OLD school ties, wooden tennis rackets, and photos of the 1939 West Bromwich Albion team – the Pig and Whistle knows a bit about atmosphere.
The P&W could have been picked up from a secluded rural spot in England and dropped into Soi 7, it’s that convincing. The entire place is decked out with authentic memories from the past, from the black –and-white pictures of 1930s boxer Tommy Farr to the brass candlesticks.
The main area is made up of seating with a large bar, replete with draught beer. Farther into the bar there are more secluded booths, smartly fitted out with mock-marble tops and wooden panelling all around.
Our first ten minutes were spent craning our necks around to try and take it in. Once we’d finished gawping, a waitress speaking pretty good English took our orders.
Food here is just as traditional as the wicker wine holder which sat on a shelf above us. There are lamb chops, beef stew, fish and chips, or if you want something continental, go for spag bol or chicken kiev. In addition the English Breakfast sounds gargantuan, and you can add extras such as black pudding or toast for a few baht more.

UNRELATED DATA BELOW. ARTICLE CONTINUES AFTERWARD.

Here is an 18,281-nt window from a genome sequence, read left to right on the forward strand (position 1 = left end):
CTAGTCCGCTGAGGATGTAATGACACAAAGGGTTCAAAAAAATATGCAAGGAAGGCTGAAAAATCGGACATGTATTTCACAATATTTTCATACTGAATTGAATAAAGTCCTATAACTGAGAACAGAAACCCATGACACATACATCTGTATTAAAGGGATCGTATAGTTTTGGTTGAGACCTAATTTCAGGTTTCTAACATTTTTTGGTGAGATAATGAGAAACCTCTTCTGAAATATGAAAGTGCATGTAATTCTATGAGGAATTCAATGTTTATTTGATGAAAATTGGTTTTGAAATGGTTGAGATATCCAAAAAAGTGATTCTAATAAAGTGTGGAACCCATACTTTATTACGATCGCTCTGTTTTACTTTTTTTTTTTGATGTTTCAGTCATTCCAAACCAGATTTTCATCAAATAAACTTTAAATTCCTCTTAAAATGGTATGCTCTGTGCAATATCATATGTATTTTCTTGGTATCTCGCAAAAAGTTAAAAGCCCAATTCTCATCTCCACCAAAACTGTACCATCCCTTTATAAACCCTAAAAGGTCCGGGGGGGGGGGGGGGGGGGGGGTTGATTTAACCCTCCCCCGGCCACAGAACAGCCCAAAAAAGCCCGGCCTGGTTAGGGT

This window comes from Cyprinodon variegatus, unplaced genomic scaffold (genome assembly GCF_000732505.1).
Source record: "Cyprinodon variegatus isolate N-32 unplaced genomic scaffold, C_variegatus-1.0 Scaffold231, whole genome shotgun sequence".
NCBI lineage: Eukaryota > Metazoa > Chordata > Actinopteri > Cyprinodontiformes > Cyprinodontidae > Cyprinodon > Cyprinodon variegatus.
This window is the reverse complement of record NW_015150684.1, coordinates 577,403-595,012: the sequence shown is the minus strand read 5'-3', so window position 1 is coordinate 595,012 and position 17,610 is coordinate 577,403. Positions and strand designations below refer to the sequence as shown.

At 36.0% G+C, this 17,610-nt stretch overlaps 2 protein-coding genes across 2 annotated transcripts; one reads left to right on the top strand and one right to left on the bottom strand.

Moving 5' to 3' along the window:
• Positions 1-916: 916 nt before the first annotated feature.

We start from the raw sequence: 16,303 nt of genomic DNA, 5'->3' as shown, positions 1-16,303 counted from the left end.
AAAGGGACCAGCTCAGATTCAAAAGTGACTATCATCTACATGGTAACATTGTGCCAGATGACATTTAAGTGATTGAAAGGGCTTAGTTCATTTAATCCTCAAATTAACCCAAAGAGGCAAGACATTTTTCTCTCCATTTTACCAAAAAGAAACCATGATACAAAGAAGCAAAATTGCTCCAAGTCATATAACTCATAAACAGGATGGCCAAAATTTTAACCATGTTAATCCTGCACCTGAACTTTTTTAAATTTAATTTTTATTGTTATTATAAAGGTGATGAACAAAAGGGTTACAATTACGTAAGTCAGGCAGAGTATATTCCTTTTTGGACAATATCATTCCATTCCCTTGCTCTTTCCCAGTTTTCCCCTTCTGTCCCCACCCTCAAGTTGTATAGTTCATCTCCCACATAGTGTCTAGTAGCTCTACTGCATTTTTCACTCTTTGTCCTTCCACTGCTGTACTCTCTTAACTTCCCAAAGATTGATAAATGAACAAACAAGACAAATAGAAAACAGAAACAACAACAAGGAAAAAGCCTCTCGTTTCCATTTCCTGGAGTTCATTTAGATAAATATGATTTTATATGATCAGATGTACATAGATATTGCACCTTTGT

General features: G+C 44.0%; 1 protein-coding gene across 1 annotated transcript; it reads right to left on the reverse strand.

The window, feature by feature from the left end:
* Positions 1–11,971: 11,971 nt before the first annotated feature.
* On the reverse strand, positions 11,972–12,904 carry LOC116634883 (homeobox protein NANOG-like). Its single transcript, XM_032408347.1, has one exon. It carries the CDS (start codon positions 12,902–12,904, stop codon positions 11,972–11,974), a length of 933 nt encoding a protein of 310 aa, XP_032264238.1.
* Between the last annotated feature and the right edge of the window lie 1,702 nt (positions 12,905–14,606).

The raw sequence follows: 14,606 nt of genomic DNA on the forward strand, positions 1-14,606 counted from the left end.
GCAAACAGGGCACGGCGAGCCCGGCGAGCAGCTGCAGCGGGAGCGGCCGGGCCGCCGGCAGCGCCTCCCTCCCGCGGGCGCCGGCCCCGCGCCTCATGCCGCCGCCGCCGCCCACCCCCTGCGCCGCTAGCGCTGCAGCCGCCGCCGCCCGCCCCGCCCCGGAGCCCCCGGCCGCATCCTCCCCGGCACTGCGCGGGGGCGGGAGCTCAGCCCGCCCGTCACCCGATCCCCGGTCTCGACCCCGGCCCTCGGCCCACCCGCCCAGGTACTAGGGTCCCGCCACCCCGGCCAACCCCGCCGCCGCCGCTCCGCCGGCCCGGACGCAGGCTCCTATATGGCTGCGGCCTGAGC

I ordered the roast pork (195 baht) while my partner chose the roast chicken (195 baht).
Despite being busy, the food arrived within 10 minutes. Layers of gravy-laced pork filled my dish, while carrots and cabbage struggled for room on the plate. Roast potatoes, stuffing, and a perfect Yorkshire pudding sat next to the pork. The Yorkshire pudding was light and airy, while the pork was almost fat-free and the accompanying apple sauce went well.
The roast chicken was huge and came with chips (not fries) and more veg.
It took some effort, but the whole lot soon disappeared. Which left us with dessert. Ordinarily I’d bow out gracefully and admit that I’m ‘ihm’ but the apple pie and custard (100 baht) did look good.
It turned out to be even better than it looked. A bowl appeared full to the brim with hot custard, and a home-made pie sat in the middle, barely breaking the surface.
The Pig and Whistle is certainly one of Central Pattaya’s – if not the city’s – best choices for traditional Western food. And its attention to detail means ex-pats regularly fill the place for the one ingredient so often missing – nostalgia.